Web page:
Theresa May says will quit by 2022 as she fights to remain leader

2018-12-12 22:56

British Prime Minister Theresa May told her MPs on Wednesday she expects to step down before the next scheduled election in 2022, as she fought an immediate attempt to unseat her over her handling of Brexit by warning it could derail the process.

May offered the concession to members of her Conservative party ahead of a confidence vote triggered by hardliners who hate the divorce deal she agreed with the EU last month.

"It is not her intention to lead the party in the 2022 general election," Solicitor General Robert Buckland told the BBC after the meeting.

"Quite rightly she is focusing on the here and now and the need for Brexit to be delivered."

MPs and ministers have rallied round May since the confidence vote was announced on Wednesday morning, sending the pound rising amid expectations she would win.

In a defiant statement earlier outside her Downing Street office, the prime minister said she was "ready to finish the job" by taking Britain out of the European Union next March.

She warned that ousting her now, sparking a weeks-long leadership contest, would "create uncertainty when we can least afford it".

May also warned that finding a successor - who would automatically become prime minister - "would mean either delaying or stopping Brexit".

Victory would make the prime minister immune from a further Conservative challenge for a year under parliamentary rules, but would not resolve her central problem - how to get divided MPs to agree to her Brexit deal.

She was forced to postpone this week's vote in the House of Commons on the text after admitting she faced a huge defeat, as her own MPs joined with opposition parties to reject it.

Conservative MPs were voting from 18:00 to 20:00pm in a parliamentary committee room, with results of the confidence vote due at 21:00pm (2100 GMT).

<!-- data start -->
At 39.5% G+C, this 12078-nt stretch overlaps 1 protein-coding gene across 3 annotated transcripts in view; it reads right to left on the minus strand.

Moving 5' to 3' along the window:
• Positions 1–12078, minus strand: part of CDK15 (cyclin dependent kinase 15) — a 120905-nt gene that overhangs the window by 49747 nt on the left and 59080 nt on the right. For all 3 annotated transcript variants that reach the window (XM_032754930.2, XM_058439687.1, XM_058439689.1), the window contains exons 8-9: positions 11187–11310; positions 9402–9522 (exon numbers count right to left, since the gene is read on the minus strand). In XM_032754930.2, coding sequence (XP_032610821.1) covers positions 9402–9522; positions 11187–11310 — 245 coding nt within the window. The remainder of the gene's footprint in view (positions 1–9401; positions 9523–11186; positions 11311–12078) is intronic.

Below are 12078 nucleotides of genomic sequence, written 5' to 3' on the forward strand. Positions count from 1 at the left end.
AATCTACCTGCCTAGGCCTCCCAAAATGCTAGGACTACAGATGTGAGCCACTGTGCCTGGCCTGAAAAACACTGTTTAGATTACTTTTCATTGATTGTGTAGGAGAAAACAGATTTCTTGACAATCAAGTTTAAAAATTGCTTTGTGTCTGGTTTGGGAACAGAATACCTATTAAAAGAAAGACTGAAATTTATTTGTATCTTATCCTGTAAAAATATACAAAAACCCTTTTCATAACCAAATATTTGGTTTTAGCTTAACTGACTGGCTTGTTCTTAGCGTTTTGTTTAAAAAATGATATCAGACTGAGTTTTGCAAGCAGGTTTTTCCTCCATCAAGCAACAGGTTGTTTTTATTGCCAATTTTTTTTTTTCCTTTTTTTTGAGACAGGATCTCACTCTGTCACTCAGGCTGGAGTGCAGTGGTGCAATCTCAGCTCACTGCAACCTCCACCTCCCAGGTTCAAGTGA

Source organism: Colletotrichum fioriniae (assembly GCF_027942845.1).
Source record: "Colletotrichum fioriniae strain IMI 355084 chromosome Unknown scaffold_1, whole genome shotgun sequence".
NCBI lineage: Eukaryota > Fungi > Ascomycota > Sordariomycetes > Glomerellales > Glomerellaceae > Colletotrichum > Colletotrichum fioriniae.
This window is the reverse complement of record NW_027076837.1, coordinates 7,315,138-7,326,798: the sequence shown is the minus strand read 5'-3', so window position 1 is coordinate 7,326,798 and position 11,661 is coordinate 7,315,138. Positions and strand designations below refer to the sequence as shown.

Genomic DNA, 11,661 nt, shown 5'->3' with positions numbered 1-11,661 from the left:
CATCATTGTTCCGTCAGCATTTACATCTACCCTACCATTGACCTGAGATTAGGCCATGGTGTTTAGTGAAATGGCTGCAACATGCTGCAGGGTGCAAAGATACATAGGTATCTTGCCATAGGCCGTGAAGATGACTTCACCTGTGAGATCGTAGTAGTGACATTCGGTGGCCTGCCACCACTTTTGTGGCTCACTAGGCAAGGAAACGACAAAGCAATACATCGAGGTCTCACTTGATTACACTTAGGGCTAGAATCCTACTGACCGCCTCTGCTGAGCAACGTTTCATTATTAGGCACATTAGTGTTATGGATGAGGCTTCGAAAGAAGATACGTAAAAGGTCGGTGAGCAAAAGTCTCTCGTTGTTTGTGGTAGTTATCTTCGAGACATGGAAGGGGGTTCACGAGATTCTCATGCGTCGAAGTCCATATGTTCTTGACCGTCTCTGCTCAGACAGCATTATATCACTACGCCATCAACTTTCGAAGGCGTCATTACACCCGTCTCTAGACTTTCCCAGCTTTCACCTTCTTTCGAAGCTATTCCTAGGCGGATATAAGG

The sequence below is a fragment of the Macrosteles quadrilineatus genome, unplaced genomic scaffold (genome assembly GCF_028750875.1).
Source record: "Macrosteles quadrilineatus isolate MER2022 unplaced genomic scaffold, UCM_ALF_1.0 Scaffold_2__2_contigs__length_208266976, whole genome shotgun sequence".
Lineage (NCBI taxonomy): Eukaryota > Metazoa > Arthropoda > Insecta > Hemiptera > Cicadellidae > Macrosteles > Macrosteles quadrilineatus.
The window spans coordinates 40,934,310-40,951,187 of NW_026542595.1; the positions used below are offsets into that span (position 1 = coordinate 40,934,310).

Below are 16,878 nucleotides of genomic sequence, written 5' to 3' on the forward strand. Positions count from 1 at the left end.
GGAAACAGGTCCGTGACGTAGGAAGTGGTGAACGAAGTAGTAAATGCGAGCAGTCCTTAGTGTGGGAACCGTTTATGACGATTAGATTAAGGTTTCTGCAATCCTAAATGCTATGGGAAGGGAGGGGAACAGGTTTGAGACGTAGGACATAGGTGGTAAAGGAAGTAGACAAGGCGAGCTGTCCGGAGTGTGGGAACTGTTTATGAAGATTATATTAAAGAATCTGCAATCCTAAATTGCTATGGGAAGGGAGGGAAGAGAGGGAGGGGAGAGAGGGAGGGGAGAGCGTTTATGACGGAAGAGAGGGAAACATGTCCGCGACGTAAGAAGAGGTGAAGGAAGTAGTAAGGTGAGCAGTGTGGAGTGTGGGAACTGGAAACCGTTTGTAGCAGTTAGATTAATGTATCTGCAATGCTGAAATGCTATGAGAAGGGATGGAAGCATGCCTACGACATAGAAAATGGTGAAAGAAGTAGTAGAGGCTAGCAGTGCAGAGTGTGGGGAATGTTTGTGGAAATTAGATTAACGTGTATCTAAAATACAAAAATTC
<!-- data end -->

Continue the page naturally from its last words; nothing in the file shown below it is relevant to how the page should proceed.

'Flush out extremists'

Brexit supporters had for months threatened to submit the 48 letters from MPs needed to trigger a confidence vote in May, seeking a leader who would make a cleaner break with the EU.

The last batch came in after May delayed Tuesday's vote on the Brexit deal, a move that sparked outrage among MPs of all the political parties.

But ministers, including those tipped to succeed May, were quick to condemn the rebels.

"The last thing our country needs right now is a Conservative party leadership election," Home Secretary Sajid Javid said in a tweet.

Finance minister Philip Hammond said May's victory would unite the party and "flush out the extremists".

Seeking concessions

May was informed of the challenge after returning late Tuesday from a tour of European capitals in an attempt to salvage her Brexit deal.

She had promised MPs she would seek "assurances" about their concerns over a so-called "backstop" plan to keep open the border with Ireland.

Many Conservative MPs and May's Northern Irish allies in the Democratic Unionist Party (DUP) fear a plan for a temporary customs arrangement with the EU will become permanent, with no way out.

But while EU leaders expressed sympathy for May's difficulties, they firmly rejected any attempt to reopen a Brexit deal that was only secured last month after 17 months of talks.

German Chancellor Angela Merkel, who met May in Berlin on Tuesday, said she still "has hope for an orderly exit" but "no intention to change the exit agreement".

May cancelled a trip to Dublin on Wednesday for talks with Irish Prime Minister Leo Varadkar amid the leadership challenge.

She is still expected to attend an EU summit in Brussels on Thursday and Friday.

Down to the wire

May has said the parliamentary vote on her Brexit deal depends on her talks with the EU, but said it will be held by January 21.

Both sides have already stepped up preparations for the possibility that Britain leaves the EU with no deal at all.

Some lawmakers fear the vote might be delayed to pressure MPs into backing May's deal. A furious opposition Labour leader Jeremy Corbyn accused May of being "contemptuous of parliament".

If she survives Wednesday's vote, May could still face a further confidence motion in the House of Commons at a later date.

For now, the DUP says it will back her as long as she renegotiates the backstop - even if EU leaders have warned this will not happen.

Her margin of victory on Wednesday could also be pivotal in her ability to rally her party behind her in the weeks ahead.

Read more on:    theresa may  |  uk  |  brexit
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